Marjie


(Elo Wobig) #14

NGWhile I have only recently begun selling my paintings, a few factors have helped me let go. First, a long time ago while in college, I took a print making class and did a portrait of John Lennon in Monotype that another art student offered me $60 for it. Since it was my first and only such print, I declined. Now many years later, I have no idea where that print is, probably in my parents’ basement somewhere. I think back and now consider myself kinda silly now not to have sold it at the time. Second, I realized how all material things will eventually decompose. With all the natural disasters occurring everywhere I realized that there are very few material possessions I would grab in case of such a catastrophe. Finally, my favorite painting at the time is usually the last one just made. Sometimes I can’t even wait to finish the one I’m working on since my mind is anxious to get to the next idea that popped in my mind. I have also given away my best paintings to the people closest to me who have expressed a strong desire to buy it, but I can let best friend or family buy my paintings. It brings me much joy to visit their homes and see my work proudly displayed, or when they tell me stories of showing off my work to their friends and visitors. Letting go is hard at first, but I think the returns are even more rich!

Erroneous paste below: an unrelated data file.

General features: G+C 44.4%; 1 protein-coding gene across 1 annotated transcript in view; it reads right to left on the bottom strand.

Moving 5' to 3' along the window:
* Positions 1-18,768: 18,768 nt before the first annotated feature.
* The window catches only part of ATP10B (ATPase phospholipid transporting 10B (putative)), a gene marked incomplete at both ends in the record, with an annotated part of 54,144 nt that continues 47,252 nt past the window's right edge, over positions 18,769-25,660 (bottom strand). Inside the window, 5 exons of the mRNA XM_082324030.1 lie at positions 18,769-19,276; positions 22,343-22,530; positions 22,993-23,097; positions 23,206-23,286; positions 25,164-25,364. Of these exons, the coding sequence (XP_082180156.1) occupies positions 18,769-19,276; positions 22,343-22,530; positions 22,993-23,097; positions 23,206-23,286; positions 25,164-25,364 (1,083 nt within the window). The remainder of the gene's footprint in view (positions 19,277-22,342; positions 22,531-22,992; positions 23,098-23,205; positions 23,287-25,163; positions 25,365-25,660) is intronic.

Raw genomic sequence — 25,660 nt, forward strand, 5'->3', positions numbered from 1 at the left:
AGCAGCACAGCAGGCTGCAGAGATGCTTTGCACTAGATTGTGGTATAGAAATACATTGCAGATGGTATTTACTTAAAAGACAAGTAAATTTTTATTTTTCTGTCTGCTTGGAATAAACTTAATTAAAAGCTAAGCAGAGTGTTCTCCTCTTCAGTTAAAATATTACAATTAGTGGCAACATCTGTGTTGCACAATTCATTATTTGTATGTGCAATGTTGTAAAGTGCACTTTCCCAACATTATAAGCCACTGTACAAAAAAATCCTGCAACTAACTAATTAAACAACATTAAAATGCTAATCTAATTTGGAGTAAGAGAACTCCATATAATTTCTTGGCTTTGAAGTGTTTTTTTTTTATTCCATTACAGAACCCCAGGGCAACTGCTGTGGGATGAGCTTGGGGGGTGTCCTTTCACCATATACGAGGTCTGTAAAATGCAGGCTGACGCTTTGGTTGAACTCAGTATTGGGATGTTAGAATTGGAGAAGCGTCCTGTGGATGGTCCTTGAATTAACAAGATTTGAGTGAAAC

(Mary Schiros) #15

Interesting replies on this topic. Guess I am going to be the odd ball here. I paint a lot and they do pile up even with selling them. There are only a hand full that I won’t sell and yep they hang on my walls. What I do is once a year I have a what is called a studio floor sale and sell as many older ones as I can at a basically cost, then I have a bonfire and destroy any that I feel aren’t up to my current standard of painting. It is a very freeing feeling. What I love is the process of painting and just don’t get overly attached to work once it is done. And yes I do try and sell my best work, destroy or paint over any that aren’t that good. Just think it pushes me to paint better.